Going beyond the impact of a tariff on direct employment in a specific industry, let’s look for the less visible but substantial effects of a tariff on the nation as a whole, on consumers, and on other employees. Using an extreme example to make the point, imagine that Japan went beyond selling comparable cars more cheaply, and instead decided to give every American family a new car every third year as a gift!
Presumably employment in the U.S. auto industry will be decimated, as production will decrease to provide autos only to those who refused to accept Japan’s gifts, or who needed a second car. But what about all of the individuals and families who will save $25,000 or more every three years, and perhaps no longer ever need to buy a car? This gift will be equivalent to a boost to their wealth, and they will use these new funds to buy other items, boosting other industries, which will increase their output and also increase employment. The nation as a whole will be better off by transportation costing so much less, freeing funds to buy more homes, sweaters, computers, education, vacations, etc., etc.
Would anyone seriously consider not accepting these gifts? Apparently so, since to a lesser extent that is what we are doing when we impose a tariff.
If one of these candidates took issue with Japan’s offer of a free car and blocked it, or put a high tariff on Japanese cars or other imports, none of those other U.S goods and services could be bought with the spare funds, and none of those other employees would be hired. Moreover, by creating artificial conditions with a tariff which kept U.S. workers in protected jobs that were not as productive as other jobs (think film and typewriters), the overall productivity of the American workforce would fall, and total wages would be lower than would otherwise be possible.
The results of the tariff or import restriction are therefore:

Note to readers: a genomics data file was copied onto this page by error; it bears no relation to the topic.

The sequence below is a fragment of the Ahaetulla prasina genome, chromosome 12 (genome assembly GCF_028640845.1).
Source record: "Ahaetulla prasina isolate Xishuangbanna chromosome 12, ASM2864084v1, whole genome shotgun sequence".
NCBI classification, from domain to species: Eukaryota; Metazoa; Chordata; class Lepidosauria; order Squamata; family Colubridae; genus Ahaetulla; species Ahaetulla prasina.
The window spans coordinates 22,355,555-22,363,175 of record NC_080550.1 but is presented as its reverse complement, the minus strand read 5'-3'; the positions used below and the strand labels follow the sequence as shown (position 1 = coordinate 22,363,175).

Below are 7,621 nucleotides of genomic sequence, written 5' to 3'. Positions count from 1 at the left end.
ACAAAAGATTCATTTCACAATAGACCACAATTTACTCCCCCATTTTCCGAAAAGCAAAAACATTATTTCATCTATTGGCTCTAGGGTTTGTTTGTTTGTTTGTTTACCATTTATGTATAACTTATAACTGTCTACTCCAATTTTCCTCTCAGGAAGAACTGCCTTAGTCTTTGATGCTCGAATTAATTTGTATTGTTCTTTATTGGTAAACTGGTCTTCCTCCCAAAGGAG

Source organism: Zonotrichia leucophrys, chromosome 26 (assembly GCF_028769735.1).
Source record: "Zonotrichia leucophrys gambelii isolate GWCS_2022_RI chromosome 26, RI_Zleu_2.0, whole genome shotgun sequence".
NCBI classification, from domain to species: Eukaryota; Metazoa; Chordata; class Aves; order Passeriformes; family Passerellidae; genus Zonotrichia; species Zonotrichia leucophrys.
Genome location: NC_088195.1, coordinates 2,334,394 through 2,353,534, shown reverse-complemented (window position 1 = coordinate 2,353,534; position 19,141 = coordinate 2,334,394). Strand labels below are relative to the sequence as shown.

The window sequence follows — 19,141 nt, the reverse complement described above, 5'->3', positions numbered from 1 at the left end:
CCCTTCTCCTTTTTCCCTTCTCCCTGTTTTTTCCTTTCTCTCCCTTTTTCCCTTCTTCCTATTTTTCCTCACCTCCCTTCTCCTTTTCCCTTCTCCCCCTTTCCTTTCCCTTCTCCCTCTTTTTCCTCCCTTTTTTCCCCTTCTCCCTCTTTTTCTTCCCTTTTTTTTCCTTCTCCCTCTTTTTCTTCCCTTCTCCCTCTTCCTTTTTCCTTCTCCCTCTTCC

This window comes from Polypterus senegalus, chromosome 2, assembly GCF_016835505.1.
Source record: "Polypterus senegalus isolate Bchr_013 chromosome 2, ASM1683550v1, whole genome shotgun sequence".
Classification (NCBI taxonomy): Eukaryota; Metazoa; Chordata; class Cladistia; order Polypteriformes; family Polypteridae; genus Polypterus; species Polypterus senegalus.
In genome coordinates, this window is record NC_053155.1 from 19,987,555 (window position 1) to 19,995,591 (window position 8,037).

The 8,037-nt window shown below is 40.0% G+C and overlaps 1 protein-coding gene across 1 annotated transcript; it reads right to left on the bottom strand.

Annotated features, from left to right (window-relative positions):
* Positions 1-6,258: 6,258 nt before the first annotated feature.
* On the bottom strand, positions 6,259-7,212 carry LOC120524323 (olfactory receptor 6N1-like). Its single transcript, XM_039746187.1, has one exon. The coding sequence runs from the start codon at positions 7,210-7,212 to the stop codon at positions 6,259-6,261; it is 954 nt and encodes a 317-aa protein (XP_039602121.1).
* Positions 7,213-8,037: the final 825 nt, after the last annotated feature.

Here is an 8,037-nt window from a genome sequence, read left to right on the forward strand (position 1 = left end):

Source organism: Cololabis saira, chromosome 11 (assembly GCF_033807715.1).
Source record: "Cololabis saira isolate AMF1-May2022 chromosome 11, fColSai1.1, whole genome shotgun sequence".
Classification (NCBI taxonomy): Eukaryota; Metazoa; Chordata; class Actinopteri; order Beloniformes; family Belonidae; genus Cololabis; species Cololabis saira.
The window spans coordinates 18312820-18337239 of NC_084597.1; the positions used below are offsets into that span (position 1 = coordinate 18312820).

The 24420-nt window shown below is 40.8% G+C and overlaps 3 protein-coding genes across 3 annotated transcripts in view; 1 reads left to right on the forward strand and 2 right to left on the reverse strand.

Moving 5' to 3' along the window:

- Assistance to certain special interests in protected crony-capitalist industries (big voting blocks, major donors to politicians and/or their labor unions).
- Lower total consumption for American voters.
- Lower real wages for American workers.
It is hard to imagine a subject on which the gaping divide between the current campaign rhetoric of the two Progressive candidates and the Populist candidate, on the one hand, and the actual truth, on the other hand, is more striking! And yet the rhetoric rolls on, unchallenged for the most part by the mainstream media.
If other countries want to harm their citizens in this way, by all means let them—we’ll take their cheaper goods and buy more stuff for ourselves, while also earning more in more productive, better paying jobs. And someday when those countries’ rulers understand these truths, hopefully they will remove their quotas and reduce their tariffs, and we will export more to them, even further enhancing our national output.
OR we can all do just the opposite. We can increase tariffs and trade barriers, raising prices on many goods, reducing the world’s total output, giving our consumers fewer choices, and reducing our wages. But we’ve already tried that. It was called the Great Depression. Please, Presidential candidates, don’t lead us there again.
Instead, embrace the great benefits of trade, and be man or woman enough to support more trade, not less, because more trade is much better for our nation.